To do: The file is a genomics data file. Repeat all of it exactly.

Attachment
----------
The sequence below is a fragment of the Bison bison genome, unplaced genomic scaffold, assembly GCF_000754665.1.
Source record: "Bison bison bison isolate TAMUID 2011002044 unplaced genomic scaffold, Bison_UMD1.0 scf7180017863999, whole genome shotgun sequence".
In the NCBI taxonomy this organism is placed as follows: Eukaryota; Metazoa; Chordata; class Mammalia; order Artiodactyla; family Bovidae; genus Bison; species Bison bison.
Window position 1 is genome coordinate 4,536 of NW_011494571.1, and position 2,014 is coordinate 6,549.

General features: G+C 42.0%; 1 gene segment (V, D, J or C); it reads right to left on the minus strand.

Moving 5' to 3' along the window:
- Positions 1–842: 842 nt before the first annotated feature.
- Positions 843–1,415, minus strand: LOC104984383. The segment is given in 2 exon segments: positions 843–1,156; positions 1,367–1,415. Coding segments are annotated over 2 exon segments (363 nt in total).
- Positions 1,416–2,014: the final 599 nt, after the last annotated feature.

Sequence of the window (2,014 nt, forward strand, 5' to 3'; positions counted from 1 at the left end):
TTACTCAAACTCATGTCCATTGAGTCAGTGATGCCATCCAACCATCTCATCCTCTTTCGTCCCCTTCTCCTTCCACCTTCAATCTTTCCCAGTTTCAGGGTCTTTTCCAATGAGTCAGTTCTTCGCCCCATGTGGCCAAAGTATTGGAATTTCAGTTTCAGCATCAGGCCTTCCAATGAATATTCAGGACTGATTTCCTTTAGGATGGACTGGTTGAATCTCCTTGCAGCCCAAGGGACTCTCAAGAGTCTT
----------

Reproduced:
The sequence below is a fragment of the Bison bison genome, unplaced genomic scaffold, assembly GCF_000754665.1.
Source record: "Bison bison bison isolate TAMUID 2011002044 unplaced genomic scaffold, Bison_UMD1.0 scf7180017863999, whole genome shotgun sequence".
In the NCBI taxonomy this organism is placed as follows: Eukaryota; Metazoa; Chordata; class Mammalia; order Artiodactyla; family Bovidae; genus Bison; species Bison bison.
Window position 1 is genome coordinate 4,536 of NW_011494571.1, and position 2,014 is coordinate 6,549.

General features: G+C 42.0%; 1 gene segment (V, D, J or C); it reads right to left on the minus strand.

Moving 5' to 3' along the window:
- Positions 1–842: 842 nt before the first annotated feature.
- Positions 843–1,415, minus strand: LOC104984383. The segment is given in 2 exon segments: positions 843–1,156; positions 1,367–1,415. Coding segments are annotated over 2 exon segments (363 nt in total).
- Positions 1,416–2,014: the final 599 nt, after the last annotated feature.

Sequence of the window (2,014 nt, forward strand, 5' to 3'; positions counted from 1 at the left end):
TTACTCAAACTCATGTCCATTGAGTCAGTGATGCCATCCAACCATCTCATCCTCTTTCGTCCCCTTCTCCTTCCACCTTCAATCTTTCCCAGTTTCAGGGTCTTTTCCAATGAGTCAGTTCTTCGCCCCATGTGGCCAAAGTATTGGAATTTCAGTTTCAGCATCAGGCCTTCCAATGAATATTCAGGACTGATTTCCTTTAGGATGGACTGGTTGAATCTCCTTGCAGCCCAAGGGACTCTCAAGAGTCTT